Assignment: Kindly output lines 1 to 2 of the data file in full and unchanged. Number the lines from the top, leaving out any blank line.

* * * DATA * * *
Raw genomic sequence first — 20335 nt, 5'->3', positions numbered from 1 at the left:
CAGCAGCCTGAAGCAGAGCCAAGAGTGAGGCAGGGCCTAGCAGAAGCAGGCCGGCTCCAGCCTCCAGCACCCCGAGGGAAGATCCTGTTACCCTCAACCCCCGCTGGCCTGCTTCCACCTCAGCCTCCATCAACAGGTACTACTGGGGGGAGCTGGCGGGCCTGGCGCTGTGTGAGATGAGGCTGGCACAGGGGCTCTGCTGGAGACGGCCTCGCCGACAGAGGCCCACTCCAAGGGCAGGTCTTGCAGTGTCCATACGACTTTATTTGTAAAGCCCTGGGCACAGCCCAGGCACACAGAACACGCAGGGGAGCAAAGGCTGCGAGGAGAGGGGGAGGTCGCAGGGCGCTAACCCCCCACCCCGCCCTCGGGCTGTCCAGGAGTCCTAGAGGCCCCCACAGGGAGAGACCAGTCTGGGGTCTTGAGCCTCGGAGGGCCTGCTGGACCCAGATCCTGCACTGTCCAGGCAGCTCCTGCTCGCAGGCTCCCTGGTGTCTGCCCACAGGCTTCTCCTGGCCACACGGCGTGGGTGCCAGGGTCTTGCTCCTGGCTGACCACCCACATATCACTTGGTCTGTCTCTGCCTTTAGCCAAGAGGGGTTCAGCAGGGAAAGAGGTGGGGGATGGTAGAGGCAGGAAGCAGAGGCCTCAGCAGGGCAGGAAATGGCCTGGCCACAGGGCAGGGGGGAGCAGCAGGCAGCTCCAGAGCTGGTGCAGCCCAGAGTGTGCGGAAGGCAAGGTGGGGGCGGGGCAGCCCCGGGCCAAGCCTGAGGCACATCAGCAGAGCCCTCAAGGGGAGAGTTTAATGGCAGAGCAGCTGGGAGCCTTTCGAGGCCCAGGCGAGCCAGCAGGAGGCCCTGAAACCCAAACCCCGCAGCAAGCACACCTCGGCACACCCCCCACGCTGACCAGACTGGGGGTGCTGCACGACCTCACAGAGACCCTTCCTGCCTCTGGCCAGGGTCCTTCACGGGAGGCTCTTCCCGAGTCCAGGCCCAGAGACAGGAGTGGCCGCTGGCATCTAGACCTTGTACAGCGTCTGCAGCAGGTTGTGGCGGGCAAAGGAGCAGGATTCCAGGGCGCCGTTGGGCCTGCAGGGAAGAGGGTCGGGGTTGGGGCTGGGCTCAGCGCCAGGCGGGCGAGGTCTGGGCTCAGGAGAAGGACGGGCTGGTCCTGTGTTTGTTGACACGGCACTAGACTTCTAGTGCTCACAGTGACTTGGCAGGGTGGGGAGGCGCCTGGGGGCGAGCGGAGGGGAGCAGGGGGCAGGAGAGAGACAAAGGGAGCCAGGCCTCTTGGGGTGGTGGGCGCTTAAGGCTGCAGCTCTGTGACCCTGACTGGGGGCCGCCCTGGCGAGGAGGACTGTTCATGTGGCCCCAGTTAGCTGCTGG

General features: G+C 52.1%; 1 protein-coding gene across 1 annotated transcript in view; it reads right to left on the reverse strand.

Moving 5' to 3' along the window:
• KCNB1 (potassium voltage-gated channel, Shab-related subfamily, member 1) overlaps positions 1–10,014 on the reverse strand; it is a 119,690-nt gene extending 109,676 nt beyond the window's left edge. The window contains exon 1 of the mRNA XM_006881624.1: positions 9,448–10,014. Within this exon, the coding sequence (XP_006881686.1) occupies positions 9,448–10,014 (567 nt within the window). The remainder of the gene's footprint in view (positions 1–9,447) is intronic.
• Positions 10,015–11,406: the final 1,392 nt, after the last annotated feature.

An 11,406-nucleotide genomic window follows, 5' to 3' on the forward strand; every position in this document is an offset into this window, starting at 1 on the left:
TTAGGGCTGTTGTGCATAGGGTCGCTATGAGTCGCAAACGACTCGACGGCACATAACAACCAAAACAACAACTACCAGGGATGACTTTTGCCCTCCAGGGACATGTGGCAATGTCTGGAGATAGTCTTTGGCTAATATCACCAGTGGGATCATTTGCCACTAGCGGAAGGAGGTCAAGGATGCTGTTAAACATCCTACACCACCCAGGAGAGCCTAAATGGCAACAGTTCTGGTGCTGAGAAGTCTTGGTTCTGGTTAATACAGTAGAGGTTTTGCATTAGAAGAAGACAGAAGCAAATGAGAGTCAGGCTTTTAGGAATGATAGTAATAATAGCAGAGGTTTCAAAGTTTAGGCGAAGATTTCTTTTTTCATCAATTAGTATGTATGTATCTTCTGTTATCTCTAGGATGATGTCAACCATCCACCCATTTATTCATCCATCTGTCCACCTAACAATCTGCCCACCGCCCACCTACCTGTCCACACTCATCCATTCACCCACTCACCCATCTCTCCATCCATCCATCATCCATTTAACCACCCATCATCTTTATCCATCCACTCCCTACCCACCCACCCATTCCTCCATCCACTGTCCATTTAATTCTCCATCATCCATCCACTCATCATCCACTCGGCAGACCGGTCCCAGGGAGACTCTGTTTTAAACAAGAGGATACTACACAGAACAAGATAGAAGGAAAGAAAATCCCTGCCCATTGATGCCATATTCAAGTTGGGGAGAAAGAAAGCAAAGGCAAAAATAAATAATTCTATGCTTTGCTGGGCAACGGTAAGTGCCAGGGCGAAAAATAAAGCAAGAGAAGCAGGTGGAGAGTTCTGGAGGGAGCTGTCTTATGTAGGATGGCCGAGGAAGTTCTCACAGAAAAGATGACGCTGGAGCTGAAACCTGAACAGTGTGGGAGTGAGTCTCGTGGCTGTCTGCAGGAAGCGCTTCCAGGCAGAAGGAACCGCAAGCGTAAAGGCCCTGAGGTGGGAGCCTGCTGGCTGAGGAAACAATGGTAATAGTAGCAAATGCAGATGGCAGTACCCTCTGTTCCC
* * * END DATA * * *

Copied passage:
Raw genomic sequence first — 20335 nt, 5'->3', positions numbered from 1 at the left:
CAGCAGCCTGAAGCAGAGCCAAGAGTGAGGCAGGGCCTAGCAGAAGCAGGCCGGCTCCAGCCTCCAGCACCCCGAGGGAAGATCCTGTTACCCTCAACCCCCGCTGGCCTGCTTCCACCTCAGCCTCCATCAACAGGTACTACTGGGGGGAGCTGGCGGGCCTGGCGCTGTGTGAGATGAGGCTGGCACAGGGGCTCTGCTGGAGACGGCCTCGCCGACAGAGGCCCACTCCAAGGGCAGGTCTTGCAGTGTCCATACGACTTTATTTGTAAAGCCCTGGGCACAGCCCAGGCACACAGAACACGCAGGGGAGCAAAGGCTGCGAGGAGAGGGGGAGGTCGCAGGGCGCTAACCCCCCACCCCGCCCTCGGGCTGTCCAGGAGTCCTAGAGGCCCCCACAGGGAGAGACCAGTCTGGGGTCTTGAGCCTCGGAGGGCCTGCTGGACCCAGATCCTGCACTGTCCAGGCAGCTCCTGCTCGCAGGCTCCCTGGTGTCTGCCCACAGGCTTCTCCTGGCCACACGGCGTGGGTGCCAGGGTCTTGCTCCTGGCTGACCACCCACATATCACTTGGTCTGTCTCTGCCTTTAGCCAAGAGGGGTTCAGCAGGGAAAGAGGTGGGGGATGGTAGAGGCAGGAAGCAGAGGCCTCAGCAGGGCAGGAAATGGCCTGGCCACAGGGCAGGGGGGAGCAGCAGGCAGCTCCAGAGCTGGTGCAGCCCAGAGTGTGCGGAAGGCAAGGTGGGGGCGGGGCAGCCCCGGGCCAAGCCTGAGGCACATCAGCAGAGCCCTCAAGGGGAGAGTTTAATGGCAGAGCAGCTGGGAGCCTTTCGAGGCCCAGGCGAGCCAGCAGGAGGCCCTGAAACCCAAACCCCGCAGCAAGCACACCTCGGCACACCCCCCACGCTGACCAGACTGGGGGTGCTGCACGACCTCACAGAGACCCTTCCTGCCTCTGGCCAGGGTCCTTCACGGGAGGCTCTTCCCGAGTCCAGGCCCAGAGACAGGAGTGGCCGCTGGCATCTAGACCTTGTACAGCGTCTGCAGCAGGTTGTGGCGGGCAAAGGAGCAGGATTCCAGGGCGCCGTTGGGCCTGCAGGGAAGAGGGTCGGGGTTGGGGCTGGGCTCAGCGCCAGGCGGGCGAGGTCTGGGCTCAGGAGAAGGACGGGCTGGTCCTGTGTTTGTTGACACGGCACTAGACTTCTAGTGCTCACAGTGACTTGGCAGGGTGGGGAGGCGCCTGGGGGCGAGCGGAGGGGAGCAGGGGGCAGGAGAGAGACAAAGGGAGCCAGGCCTCTTGGGGTGGTGGGCGCTTAAGGCTGCAGCTCTGTGACCCTGACTGGGGGCCGCCCTGGCGAGGAGGACTGTTCATGTGGCCCCAGTTAGCTGCTGG